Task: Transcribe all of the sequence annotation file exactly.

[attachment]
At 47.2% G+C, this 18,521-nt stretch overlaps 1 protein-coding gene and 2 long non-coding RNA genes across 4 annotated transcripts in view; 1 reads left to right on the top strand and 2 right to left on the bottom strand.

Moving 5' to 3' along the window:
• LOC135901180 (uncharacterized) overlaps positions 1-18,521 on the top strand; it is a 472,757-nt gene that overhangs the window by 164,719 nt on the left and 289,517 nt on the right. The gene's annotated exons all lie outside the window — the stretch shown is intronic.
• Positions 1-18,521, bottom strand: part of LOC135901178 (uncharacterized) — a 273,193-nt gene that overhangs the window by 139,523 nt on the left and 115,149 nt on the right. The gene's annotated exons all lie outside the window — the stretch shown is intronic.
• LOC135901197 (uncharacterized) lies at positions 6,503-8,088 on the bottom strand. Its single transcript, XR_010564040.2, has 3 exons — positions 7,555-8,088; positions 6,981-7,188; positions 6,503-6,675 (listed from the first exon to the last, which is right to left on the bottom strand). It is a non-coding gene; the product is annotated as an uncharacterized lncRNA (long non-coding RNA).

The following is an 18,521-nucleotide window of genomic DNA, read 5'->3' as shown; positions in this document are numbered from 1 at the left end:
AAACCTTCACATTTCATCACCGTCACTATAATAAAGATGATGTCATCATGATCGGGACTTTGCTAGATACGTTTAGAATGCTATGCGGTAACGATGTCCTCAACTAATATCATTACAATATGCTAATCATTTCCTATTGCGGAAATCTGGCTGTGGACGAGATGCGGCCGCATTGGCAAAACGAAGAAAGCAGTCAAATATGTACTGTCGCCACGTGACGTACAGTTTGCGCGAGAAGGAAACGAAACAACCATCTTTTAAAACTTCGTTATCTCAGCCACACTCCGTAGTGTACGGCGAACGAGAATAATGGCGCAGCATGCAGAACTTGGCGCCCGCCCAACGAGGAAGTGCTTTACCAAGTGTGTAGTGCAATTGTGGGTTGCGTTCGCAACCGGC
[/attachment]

At 47.2% G+C, this 18,521-nt stretch overlaps 1 protein-coding gene and 2 long non-coding RNA genes across 4 annotated transcripts in view; 1 reads left to right on the top strand and 2 right to left on the bottom strand.

Moving 5' to 3' along the window:
• LOC135901180 (uncharacterized) overlaps positions 1-18,521 on the top strand; it is a 472,757-nt gene that overhangs the window by 164,719 nt on the left and 289,517 nt on the right. The gene's annotated exons all lie outside the window — the stretch shown is intronic.
• Positions 1-18,521, bottom strand: part of LOC135901178 (uncharacterized) — a 273,193-nt gene that overhangs the window by 139,523 nt on the left and 115,149 nt on the right. The gene's annotated exons all lie outside the window — the stretch shown is intronic.
• LOC135901197 (uncharacterized) lies at positions 6,503-8,088 on the bottom strand. Its single transcript, XR_010564040.2, has 3 exons — positions 7,555-8,088; positions 6,981-7,188; positions 6,503-6,675 (listed from the first exon to the last, which is right to left on the bottom strand). It is a non-coding gene; the product is annotated as an uncharacterized lncRNA (long non-coding RNA).

The following is an 18,521-nucleotide window of genomic DNA, read 5'->3' as shown; positions in this document are numbered from 1 at the left end:
AAACCTTCACATTTCATCACCGTCACTATAATAAAGATGATGTCATCATGATCGGGACTTTGCTAGATACGTTTAGAATGCTATGCGGTAACGATGTCCTCAACTAATATCATTACAATATGCTAATCATTTCCTATTGCGGAAATCTGGCTGTGGACGAGATGCGGCCGCATTGGCAAAACGAAGAAAGCAGTCAAATATGTACTGTCGCCACGTGACGTACAGTTTGCGCGAGAAGGAAACGAAACAACCATCTTTTAAAACTTCGTTATCTCAGCCACACTCCGTAGTGTACGGCGAACGAGAATAATGGCGCAGCATGCAGAACTTGGCGCCCGCCCAACGAGGAAGTGCTTTACCAAGTGTGTAGTGCAATTGTGGGTTGCGTTCGCAACCGGC